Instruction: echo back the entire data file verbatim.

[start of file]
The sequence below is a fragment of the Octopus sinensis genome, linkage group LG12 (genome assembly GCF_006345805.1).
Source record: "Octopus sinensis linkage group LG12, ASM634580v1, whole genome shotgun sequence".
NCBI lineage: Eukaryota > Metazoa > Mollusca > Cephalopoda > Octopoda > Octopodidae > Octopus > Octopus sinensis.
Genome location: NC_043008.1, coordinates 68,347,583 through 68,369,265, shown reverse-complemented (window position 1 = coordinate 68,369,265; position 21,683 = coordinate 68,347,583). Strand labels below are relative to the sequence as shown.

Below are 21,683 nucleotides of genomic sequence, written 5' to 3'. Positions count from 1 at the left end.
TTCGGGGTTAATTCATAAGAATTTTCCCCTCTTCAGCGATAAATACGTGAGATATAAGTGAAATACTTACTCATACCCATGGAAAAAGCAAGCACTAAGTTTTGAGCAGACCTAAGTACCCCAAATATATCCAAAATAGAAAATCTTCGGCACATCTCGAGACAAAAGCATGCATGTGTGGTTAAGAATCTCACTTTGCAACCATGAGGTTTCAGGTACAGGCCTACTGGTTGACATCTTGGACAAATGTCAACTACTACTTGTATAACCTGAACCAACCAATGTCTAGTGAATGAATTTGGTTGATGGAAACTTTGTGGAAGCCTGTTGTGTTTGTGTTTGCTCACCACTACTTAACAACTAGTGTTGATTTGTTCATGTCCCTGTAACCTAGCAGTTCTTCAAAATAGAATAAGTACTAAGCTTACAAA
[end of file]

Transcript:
The sequence below is a fragment of the Octopus sinensis genome, linkage group LG12 (genome assembly GCF_006345805.1).
Source record: "Octopus sinensis linkage group LG12, ASM634580v1, whole genome shotgun sequence".
NCBI lineage: Eukaryota > Metazoa > Mollusca > Cephalopoda > Octopoda > Octopodidae > Octopus > Octopus sinensis.
Genome location: NC_043008.1, coordinates 68,347,583 through 68,369,265, shown reverse-complemented (window position 1 = coordinate 68,369,265; position 21,683 = coordinate 68,347,583). Strand labels below are relative to the sequence as shown.

Below are 21,683 nucleotides of genomic sequence, written 5' to 3'. Positions count from 1 at the left end.
TTCGGGGTTAATTCATAAGAATTTTCCCCTCTTCAGCGATAAATACGTGAGATATAAGTGAAATACTTACTCATACCCATGGAAAAAGCAAGCACTAAGTTTTGAGCAGACCTAAGTACCCCAAATATATCCAAAATAGAAAATCTTCGGCACATCTCGAGACAAAAGCATGCATGTGTGGTTAAGAATCTCACTTTGCAACCATGAGGTTTCAGGTACAGGCCTACTGGTTGACATCTTGGACAAATGTCAACTACTACTTGTATAACCTGAACCAACCAATGTCTAGTGAATGAATTTGGTTGATGGAAACTTTGTGGAAGCCTGTTGTGTTTGTGTTTGCTCACCACTACTTAACAACTAGTGTTGATTTGTTCATGTCCCTGTAACCTAGCAGTTCTTCAAAATAGAATAAGTACTAAGCTTACAAA